There are myriad challenges and benefits from all of these converging characteristics across the board. Whereas pre-internet, student research focused primarily on textbooks and the library's reference section, today there is a wealth of varying quality information available to them. Today, the size of the web is seen as an advantage in its breadth and also as a disadvantage because of the plethora of incorrect and harmful information
The two 'buzz words' that stood out the most in this week's readings were 'VALID' and 'MEANINGFUL.' Manderino (2012) advocates focusing web literacies to specific disciplines rather than using a generic approach. By embedding multimedia sources, questioning reliability and using multimedia as scaffolding for complexly written texts, Manderino totes the benefits of incorporating new voices and perspectives into student learning that connect directly to the curricular area in a meaningful way.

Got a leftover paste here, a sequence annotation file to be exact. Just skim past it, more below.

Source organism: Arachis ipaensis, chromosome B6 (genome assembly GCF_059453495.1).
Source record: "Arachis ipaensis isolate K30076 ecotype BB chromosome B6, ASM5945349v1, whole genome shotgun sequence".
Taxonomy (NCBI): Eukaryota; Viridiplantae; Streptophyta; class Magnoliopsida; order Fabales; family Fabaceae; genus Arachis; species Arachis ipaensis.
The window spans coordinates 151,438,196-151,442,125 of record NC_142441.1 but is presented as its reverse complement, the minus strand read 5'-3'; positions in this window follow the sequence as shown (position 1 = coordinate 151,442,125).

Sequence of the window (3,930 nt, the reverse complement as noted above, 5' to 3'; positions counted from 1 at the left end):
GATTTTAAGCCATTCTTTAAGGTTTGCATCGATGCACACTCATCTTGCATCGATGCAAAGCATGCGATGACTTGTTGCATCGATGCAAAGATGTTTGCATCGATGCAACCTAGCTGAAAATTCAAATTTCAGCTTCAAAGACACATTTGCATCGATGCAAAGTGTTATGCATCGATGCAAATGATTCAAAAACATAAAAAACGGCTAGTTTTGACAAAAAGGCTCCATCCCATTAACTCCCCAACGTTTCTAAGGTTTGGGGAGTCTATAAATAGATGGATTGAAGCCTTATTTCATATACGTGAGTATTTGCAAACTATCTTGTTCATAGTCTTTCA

Chapters 9 and 10 of the New Literacies Handbook identify challenges with the validity, thoroughness, meaningfulness of context and navigation of hypertexts in student learning. Students' search behaviors vary; some use keywords, others use browsing. Students with less prior content knowledge may have more difficulty evaluating the validity of sources. Some students may rely on images and videos to gather primary information; others may seem them as purely supportive/superfluous additions to the text. Some students have good spatial ability, others do not.
These challenges should not be minimized, both from the perspective of the classroom teacher and the curriculum writers and policy makers of the 21st century. There has never been a successful one-size-fits-all approach to education, and today's changing technological landscape, prior experience of students and accessibility are merging to continue to ensure that that fact remains the same.